Culture, collaboration, and water coolers; the virtual office revolution

Man in a suit sitting with a headset and working on the laptop.

In your organization, is there anything more important than having engaged, connected, happy people?

From March 2020 to, well—now for most of us, the company focus has been stabilization. Maintaining profitability during a monumental upheaval, keeping our people connected and productive, and monitoring the effects of this unprecedented time.

We’ve managed to create ‘business as usual’ virtually, everywhere. Now that we’re stable, the focus is shifting to the long-term optimization of virtual and hybrid workforces. How do we reinvent the culture and collaboration that’s been lost? First, you have to understand the needs of your people. Then, you need to rebuild for those needs—virtually.

Employees are Diverse in Their Age, Needs, and Preferences

Organizations today employ 3 to 4 different generations, representing a huge variety of learned behaviors, technology preferences, and work styles. This wide range of people presents complex scenarios that businesses need to understand in order to respond with solutions to support their work needs. The study of these generations within business settings gives us insights into what they need to thrive.

Gen Z: The newest addition to the workforce

Possibly the youngest generation to enter the workforce, many Gen Z employees are opting out of college for a variety of on-the-job experiences instead of accruing student loan debt. Gen Z is defined by their independence, competitive nature, and tendency to be very pragmatic. They thrive with exposure to new experiences and crave ample opportunities to upskill, prove their abilities, and grow into new opportunities quickly.

As the first true digital natives, it was likely your Gen Z employees who most quickly adapted to quarantined work scenarios—they’re driven and resourceful in finding answers and solving problems. Gen Z cares greatly about their work making a difference but equally important to them are the rewards of working hard: gains in their position and salary, flexibility in their work schedule, and trust from leaders to own more.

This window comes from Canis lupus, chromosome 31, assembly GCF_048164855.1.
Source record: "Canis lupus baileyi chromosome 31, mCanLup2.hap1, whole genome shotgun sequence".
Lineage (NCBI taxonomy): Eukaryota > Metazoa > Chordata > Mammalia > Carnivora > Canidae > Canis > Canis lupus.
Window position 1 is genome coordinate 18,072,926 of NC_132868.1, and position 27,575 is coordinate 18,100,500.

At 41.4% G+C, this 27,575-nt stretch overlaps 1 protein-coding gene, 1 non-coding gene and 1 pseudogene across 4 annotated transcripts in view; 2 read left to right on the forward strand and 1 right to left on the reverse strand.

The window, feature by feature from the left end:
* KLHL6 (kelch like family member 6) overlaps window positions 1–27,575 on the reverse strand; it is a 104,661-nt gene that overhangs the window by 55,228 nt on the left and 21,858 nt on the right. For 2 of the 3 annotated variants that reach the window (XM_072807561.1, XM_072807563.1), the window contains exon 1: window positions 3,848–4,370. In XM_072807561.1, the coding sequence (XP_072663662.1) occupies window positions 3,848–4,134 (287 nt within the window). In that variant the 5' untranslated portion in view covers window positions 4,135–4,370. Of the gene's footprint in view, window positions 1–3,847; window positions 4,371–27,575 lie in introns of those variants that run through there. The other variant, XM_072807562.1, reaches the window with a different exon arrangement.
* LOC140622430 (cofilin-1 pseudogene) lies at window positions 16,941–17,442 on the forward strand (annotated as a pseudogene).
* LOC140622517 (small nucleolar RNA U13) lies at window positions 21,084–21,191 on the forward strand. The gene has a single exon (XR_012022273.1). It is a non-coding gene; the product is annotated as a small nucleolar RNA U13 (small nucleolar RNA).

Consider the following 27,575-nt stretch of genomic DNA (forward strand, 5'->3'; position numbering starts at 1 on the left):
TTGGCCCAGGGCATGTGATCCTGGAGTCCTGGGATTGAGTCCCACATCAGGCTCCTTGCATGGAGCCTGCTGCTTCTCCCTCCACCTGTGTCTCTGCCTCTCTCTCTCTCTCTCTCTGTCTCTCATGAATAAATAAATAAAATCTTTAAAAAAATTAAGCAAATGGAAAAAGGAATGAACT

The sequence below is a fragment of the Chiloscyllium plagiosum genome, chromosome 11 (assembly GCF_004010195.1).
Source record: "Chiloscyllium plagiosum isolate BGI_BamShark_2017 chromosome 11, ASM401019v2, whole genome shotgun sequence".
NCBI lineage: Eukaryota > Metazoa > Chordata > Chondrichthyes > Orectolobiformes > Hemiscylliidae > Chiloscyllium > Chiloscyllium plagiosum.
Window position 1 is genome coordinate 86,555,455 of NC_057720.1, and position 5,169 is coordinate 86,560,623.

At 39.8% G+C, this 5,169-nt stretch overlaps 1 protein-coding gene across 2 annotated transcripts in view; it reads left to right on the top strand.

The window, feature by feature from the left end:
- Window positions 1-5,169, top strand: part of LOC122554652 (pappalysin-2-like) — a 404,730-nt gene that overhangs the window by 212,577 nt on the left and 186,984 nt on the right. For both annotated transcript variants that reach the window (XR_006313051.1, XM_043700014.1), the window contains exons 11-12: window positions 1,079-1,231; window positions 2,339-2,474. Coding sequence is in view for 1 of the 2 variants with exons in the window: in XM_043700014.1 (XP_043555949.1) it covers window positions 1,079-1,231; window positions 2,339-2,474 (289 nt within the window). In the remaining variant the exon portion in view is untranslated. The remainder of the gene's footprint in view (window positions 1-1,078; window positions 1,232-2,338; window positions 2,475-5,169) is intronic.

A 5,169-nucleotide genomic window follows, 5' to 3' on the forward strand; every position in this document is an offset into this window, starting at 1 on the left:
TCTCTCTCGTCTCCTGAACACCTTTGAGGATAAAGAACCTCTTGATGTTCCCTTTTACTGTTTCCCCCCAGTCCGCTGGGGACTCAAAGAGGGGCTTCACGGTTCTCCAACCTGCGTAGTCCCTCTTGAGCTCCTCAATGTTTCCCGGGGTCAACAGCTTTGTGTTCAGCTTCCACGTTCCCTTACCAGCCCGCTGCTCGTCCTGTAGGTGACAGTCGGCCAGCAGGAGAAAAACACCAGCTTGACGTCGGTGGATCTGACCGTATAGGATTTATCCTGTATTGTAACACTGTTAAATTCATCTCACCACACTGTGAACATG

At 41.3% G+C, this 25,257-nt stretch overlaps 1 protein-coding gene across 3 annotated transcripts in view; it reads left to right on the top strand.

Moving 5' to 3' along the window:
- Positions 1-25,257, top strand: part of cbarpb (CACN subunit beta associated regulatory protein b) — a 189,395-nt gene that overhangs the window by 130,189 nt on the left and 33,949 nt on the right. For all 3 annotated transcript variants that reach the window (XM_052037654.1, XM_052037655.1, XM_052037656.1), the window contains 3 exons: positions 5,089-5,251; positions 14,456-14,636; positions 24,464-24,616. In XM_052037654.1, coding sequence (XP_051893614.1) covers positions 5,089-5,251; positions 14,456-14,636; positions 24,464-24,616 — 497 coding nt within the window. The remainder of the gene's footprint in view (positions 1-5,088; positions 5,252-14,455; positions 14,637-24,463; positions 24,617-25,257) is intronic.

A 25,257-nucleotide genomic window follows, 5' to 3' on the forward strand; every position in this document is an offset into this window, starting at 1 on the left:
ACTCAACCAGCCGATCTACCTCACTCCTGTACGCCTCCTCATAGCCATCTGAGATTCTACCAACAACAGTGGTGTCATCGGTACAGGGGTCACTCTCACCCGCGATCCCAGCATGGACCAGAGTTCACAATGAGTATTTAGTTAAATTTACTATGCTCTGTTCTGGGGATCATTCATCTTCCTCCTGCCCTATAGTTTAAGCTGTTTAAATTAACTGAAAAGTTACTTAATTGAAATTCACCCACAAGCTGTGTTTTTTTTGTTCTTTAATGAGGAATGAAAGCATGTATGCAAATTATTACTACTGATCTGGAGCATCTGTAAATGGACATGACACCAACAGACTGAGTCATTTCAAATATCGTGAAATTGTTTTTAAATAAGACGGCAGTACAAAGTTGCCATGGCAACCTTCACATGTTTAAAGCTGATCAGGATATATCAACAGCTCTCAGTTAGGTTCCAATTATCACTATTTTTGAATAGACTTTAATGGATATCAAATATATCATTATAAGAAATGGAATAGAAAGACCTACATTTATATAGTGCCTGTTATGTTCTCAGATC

Takeaway: If Gen Z doesn’t feel seen (valuable), heard (opportunity), or connected (culture), they are quick to find a new gig to fulfill those needs.

Gen Y: The notable millennial mindset

Representing 35% of today’s active workforce and a projected 75% of the working population by 2025, millennials have an amplified presence within many organizations. The American Gen Y population is collaborative, idealistic, and yet—notably unengaged. Millennials thrive when working within teams and connecting with the greater goals of the organization. With hardworking and passionate dispositions, this generation requires challenging and meaningful work to stay engaged—and stay with you.

Shifting to remote work was a non-issue for Gen Y, and they were likely the people who put additional effort into staying connected amidst the pandemic. Millennials began to feel the pinch as the months dragged on without tangible collaboration and personal development. With a lack of clarity around their growth opportunities and a lack of engagement with their teammates, Gen Y accounts for at least 25% of ‘The Great Resignation’ thus far.

Takeaway: If Gen Y isn’t consistently challenged and engaged, their efforts will shift to opportunities with organizations who can offer that excitement and substance.

Gen X: The loyal backbone of the labor force

Gen Xers embody the entrepreneurial and loyal nature that businesses need and appreciate, especially in times like these. As dedicated employees, Gen X has put in the time and effort to navigate the technology advances that have transpired during their careers, and they’ve used their ingenuity to bridge the gap between Boomers and Millennials. Currently though, the Gen X population is underappreciated for the critical roles they play in the workplace.